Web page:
1. What municipality do you represent?
  2. What is your job title?
  3. Approximately, what is the total mileage of paved streets managed and paid for by your municipality (excluding limited access highways)?
  4. Does your municipality have any designated shared-use paths and bike lanes?
  5. If you answered “yes” to the previous question, approximately, what is the total mileage of shared-use paths and bike lanes within your municipality?
  6. Does your municipality have any sidewalks?
  7. If you answered “yes” to the previous question, approximately, what is the total mileage of sidewalks within your municipality?
  8. Does your municipality have a policy regarding the prompt clearing of snow from sidewalks?
  9. Does your municipality have any policy related to new road construction that would require building of sidewalks or bike lanes?
  10. If yes, please describe:
  11. Does your municipality have any areas zoned for mixed-use development?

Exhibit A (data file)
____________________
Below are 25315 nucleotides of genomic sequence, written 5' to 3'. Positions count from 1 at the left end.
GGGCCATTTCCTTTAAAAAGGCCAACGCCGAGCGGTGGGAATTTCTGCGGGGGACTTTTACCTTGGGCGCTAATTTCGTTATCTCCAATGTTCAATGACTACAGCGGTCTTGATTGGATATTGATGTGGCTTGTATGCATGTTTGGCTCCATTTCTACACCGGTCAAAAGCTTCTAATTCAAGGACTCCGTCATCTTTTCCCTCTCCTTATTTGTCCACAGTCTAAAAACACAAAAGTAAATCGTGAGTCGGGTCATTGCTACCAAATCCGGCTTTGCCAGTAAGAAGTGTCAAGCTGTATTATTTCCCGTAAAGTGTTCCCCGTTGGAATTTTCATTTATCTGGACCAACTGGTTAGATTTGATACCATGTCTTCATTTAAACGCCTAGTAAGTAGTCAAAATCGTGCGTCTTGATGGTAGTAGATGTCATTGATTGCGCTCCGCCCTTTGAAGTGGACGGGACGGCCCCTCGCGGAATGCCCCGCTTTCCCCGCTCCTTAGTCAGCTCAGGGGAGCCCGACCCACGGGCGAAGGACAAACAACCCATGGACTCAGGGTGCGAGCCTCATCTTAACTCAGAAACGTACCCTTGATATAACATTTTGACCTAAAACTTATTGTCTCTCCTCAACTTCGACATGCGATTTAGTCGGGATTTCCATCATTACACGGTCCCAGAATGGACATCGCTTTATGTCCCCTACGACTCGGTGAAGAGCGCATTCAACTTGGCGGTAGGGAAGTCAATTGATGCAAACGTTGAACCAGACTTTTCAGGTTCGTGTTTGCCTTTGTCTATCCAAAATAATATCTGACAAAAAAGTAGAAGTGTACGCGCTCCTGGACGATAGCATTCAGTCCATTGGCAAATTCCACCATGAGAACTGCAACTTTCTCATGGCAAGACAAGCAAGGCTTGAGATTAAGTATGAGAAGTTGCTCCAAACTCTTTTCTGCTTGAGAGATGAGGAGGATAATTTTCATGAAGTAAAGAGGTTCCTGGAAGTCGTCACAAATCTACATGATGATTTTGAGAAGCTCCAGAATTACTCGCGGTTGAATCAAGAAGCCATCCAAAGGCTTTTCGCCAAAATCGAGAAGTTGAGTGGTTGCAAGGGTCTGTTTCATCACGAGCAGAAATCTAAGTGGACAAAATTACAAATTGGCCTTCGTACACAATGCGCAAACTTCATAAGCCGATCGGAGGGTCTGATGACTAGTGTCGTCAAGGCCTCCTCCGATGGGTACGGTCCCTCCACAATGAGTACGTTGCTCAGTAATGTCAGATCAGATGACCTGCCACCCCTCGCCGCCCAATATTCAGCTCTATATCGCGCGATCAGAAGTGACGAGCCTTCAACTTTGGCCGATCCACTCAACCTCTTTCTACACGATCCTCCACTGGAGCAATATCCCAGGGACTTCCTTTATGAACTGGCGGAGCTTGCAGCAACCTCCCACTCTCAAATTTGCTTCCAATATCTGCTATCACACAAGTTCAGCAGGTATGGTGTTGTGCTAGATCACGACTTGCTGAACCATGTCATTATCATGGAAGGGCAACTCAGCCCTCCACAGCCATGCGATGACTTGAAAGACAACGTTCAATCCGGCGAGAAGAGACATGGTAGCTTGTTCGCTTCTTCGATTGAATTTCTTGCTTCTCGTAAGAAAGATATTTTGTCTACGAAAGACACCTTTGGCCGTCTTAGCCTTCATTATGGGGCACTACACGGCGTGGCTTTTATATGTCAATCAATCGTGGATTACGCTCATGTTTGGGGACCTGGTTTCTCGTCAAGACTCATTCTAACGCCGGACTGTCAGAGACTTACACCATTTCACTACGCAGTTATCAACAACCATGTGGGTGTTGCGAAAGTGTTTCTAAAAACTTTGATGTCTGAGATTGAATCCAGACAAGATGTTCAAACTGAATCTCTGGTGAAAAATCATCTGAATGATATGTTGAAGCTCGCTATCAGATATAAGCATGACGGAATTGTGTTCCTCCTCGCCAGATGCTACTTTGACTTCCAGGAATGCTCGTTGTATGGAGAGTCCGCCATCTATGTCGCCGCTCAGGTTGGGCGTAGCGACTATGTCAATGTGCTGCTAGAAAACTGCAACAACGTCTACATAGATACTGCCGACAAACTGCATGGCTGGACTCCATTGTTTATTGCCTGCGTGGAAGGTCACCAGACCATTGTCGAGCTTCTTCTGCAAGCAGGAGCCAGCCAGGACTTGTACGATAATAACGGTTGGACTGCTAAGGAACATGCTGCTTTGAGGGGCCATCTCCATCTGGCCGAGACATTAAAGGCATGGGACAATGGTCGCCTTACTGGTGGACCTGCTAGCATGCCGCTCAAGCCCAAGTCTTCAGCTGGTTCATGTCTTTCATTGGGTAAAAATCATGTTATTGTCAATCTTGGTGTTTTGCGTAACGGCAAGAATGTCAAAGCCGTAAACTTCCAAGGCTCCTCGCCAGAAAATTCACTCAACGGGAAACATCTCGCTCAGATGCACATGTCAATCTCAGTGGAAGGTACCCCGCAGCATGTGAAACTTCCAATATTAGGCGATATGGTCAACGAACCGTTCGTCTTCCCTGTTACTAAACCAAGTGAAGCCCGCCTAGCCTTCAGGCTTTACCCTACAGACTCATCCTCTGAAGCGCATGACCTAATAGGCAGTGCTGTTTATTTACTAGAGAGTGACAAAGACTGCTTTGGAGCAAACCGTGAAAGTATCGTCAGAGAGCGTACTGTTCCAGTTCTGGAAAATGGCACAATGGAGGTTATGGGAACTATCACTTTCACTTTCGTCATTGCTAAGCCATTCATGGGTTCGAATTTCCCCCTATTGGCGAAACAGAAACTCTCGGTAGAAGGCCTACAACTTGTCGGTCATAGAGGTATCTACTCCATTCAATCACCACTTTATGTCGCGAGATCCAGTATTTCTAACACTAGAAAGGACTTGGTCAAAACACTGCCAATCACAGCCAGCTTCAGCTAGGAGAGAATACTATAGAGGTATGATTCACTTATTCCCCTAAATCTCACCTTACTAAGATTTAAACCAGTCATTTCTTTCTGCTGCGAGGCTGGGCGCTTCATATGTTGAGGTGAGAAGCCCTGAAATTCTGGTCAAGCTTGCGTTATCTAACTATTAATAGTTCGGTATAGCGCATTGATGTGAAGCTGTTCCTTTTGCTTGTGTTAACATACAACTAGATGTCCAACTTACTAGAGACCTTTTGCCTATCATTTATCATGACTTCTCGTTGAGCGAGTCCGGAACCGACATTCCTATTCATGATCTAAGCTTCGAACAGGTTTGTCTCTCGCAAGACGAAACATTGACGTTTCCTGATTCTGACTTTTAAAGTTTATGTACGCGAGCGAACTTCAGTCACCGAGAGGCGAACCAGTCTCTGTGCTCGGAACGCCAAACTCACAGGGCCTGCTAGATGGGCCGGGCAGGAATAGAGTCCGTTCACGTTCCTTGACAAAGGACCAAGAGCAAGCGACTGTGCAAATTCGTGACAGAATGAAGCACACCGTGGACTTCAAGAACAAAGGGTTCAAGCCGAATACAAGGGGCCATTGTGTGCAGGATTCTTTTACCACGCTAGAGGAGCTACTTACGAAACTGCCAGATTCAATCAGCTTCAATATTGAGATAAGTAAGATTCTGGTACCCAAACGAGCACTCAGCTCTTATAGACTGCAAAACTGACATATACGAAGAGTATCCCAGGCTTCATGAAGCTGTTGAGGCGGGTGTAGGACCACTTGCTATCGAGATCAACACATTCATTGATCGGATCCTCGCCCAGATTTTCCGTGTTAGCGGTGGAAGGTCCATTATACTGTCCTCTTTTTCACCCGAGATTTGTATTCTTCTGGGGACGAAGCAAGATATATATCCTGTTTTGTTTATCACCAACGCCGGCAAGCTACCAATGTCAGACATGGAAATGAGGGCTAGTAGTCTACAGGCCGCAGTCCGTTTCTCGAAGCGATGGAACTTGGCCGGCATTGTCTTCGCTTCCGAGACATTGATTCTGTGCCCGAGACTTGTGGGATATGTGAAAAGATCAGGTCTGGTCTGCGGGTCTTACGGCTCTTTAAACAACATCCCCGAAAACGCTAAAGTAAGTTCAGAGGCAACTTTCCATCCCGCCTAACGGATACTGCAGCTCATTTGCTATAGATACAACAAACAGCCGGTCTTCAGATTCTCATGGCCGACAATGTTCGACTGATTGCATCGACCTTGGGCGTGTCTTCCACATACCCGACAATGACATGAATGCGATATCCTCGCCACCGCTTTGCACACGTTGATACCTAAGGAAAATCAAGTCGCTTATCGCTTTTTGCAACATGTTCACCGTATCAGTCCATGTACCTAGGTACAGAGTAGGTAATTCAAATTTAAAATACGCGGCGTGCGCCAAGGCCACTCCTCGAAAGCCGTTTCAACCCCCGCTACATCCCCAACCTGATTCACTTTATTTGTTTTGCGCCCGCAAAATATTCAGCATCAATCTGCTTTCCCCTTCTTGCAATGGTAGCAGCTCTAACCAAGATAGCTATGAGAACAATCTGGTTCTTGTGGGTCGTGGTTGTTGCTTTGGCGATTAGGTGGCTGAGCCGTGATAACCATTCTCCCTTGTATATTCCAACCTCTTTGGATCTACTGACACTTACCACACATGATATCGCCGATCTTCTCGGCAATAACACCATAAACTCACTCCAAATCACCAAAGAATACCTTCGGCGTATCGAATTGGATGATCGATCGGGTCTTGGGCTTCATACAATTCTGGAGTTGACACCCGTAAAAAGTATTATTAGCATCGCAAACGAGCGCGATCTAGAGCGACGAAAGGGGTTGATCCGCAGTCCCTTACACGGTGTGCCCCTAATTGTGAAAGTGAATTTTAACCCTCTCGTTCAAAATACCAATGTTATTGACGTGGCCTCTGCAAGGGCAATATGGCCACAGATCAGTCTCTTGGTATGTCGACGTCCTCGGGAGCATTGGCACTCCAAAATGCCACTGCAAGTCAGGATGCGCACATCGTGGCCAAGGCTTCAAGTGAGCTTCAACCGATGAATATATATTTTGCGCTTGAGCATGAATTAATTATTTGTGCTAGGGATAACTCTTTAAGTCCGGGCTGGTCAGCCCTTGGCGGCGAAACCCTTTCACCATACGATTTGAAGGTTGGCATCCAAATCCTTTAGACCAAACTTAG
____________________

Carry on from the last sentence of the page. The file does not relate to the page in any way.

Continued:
12. If you answered yes to the previous question, approximately, what is the total number of acres zoned for mixed-use development?
  13. Does your municipality have any of the following outdoor recreational facilities?
    • Walking/hiking trails
    • Snowshoe/cross-country ski trails
    • Bicycle trails
    • Open play fields
    • Public pools
    • Community playgrounds or parks
  14. If your municipality has additional (indoor or outdoor) recreation facilities that were not counted in the previous question, please list all that apply.
  15. Does your municipality have any policies or zoning regulations that encourage local agriculture?
  16. If yes, please describe:
  17. Does your municipality have any community gardens?